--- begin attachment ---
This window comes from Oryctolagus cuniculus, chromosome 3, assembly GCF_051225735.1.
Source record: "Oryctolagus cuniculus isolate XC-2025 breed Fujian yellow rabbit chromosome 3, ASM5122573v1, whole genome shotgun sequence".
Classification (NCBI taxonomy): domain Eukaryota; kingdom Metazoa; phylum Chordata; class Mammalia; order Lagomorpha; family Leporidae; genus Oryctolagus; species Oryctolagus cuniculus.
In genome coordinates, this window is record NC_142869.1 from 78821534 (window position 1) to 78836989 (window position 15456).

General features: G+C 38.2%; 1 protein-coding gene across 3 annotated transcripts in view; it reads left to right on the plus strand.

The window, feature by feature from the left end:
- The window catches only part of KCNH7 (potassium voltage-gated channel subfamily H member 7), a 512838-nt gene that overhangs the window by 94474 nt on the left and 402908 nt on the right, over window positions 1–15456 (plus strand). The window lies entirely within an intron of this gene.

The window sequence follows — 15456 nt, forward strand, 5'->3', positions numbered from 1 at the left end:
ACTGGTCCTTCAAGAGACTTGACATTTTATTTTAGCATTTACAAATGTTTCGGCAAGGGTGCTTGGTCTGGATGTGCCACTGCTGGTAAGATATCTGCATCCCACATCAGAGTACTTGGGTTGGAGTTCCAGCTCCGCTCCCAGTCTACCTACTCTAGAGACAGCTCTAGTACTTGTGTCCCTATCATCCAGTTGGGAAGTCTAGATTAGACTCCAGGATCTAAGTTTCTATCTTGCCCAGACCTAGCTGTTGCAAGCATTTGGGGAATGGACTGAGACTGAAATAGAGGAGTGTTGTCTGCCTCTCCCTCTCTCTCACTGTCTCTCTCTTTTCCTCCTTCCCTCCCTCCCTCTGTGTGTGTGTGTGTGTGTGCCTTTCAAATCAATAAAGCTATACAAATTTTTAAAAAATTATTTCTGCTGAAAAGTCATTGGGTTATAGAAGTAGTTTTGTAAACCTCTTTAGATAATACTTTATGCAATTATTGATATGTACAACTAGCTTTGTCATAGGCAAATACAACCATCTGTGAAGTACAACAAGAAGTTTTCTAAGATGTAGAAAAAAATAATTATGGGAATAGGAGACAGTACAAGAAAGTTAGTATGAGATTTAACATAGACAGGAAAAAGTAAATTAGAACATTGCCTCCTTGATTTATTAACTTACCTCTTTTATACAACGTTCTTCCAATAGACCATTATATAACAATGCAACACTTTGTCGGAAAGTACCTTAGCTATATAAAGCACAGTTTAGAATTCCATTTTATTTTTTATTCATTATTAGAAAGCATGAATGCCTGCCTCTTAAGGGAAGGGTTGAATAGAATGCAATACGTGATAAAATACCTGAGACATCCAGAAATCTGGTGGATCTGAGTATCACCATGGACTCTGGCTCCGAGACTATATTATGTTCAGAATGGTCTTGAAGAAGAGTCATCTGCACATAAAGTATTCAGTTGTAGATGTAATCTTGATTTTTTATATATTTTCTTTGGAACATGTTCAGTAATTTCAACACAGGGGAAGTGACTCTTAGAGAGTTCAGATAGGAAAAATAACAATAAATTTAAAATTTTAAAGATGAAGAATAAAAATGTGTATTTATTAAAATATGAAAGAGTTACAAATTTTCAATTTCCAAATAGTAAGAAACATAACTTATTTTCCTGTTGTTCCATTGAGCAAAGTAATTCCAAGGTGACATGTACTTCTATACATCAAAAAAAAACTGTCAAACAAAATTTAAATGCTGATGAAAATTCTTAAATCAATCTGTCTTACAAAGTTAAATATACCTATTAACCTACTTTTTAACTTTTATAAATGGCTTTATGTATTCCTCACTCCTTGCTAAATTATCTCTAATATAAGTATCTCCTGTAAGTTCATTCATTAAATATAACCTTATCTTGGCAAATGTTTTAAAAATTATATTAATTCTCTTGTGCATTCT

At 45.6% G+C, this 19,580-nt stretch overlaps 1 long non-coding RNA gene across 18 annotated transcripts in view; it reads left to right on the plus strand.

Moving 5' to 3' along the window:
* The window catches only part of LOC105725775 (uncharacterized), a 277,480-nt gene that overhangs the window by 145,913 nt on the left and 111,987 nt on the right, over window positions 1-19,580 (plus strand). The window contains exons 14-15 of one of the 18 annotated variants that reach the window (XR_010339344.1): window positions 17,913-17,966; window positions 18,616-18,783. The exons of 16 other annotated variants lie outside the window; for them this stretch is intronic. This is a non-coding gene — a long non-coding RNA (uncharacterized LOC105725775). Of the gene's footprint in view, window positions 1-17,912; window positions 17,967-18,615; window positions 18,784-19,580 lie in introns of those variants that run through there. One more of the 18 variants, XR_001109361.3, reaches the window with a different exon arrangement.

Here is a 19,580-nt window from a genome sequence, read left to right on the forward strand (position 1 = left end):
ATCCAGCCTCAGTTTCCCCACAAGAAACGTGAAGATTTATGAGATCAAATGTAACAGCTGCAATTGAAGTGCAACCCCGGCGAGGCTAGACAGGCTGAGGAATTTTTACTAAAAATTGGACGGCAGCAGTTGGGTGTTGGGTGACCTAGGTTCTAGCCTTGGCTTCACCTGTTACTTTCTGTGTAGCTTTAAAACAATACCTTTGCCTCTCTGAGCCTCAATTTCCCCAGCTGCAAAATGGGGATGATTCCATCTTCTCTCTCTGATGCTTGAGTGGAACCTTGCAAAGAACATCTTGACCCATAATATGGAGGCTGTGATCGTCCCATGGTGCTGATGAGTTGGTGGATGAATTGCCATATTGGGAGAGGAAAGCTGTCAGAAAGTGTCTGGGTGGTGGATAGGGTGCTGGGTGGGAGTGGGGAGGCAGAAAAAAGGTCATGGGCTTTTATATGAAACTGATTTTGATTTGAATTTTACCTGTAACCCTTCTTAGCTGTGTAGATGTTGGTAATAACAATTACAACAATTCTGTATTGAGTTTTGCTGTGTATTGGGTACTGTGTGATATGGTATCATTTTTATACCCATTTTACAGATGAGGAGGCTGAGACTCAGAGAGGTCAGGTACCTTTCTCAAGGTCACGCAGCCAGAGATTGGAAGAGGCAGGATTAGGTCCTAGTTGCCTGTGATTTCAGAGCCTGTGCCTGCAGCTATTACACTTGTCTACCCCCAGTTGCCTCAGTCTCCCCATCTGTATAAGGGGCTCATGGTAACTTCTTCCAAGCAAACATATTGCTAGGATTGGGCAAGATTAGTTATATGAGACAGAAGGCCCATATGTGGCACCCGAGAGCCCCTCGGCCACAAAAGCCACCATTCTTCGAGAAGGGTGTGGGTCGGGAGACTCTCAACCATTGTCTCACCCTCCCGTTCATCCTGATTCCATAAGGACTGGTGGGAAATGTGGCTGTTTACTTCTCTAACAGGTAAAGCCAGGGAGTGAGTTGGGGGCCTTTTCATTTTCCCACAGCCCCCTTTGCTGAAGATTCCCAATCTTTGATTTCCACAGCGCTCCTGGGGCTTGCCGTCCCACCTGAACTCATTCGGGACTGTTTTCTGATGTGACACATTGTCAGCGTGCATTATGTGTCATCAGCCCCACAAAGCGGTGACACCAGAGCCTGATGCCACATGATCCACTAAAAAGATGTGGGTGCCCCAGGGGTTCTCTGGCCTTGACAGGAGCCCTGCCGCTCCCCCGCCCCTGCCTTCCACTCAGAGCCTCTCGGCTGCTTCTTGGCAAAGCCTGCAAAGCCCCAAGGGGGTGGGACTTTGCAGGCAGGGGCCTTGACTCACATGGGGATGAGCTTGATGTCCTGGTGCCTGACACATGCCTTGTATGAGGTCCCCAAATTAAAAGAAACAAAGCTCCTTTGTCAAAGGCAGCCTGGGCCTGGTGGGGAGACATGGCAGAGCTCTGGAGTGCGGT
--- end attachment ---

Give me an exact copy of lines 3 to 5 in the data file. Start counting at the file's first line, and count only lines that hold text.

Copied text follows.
Classification (NCBI taxonomy): domain Eukaryota; kingdom Metazoa; phylum Chordata; class Mammalia; order Lagomorpha; family Leporidae; genus Oryctolagus; species Oryctolagus cuniculus.
In genome coordinates, this window is record NC_142869.1 from 78821534 (window position 1) to 78836989 (window position 15456).

General features: G+C 38.2%; 1 protein-coding gene across 3 annotated transcripts in view; it reads left to right on the plus strand.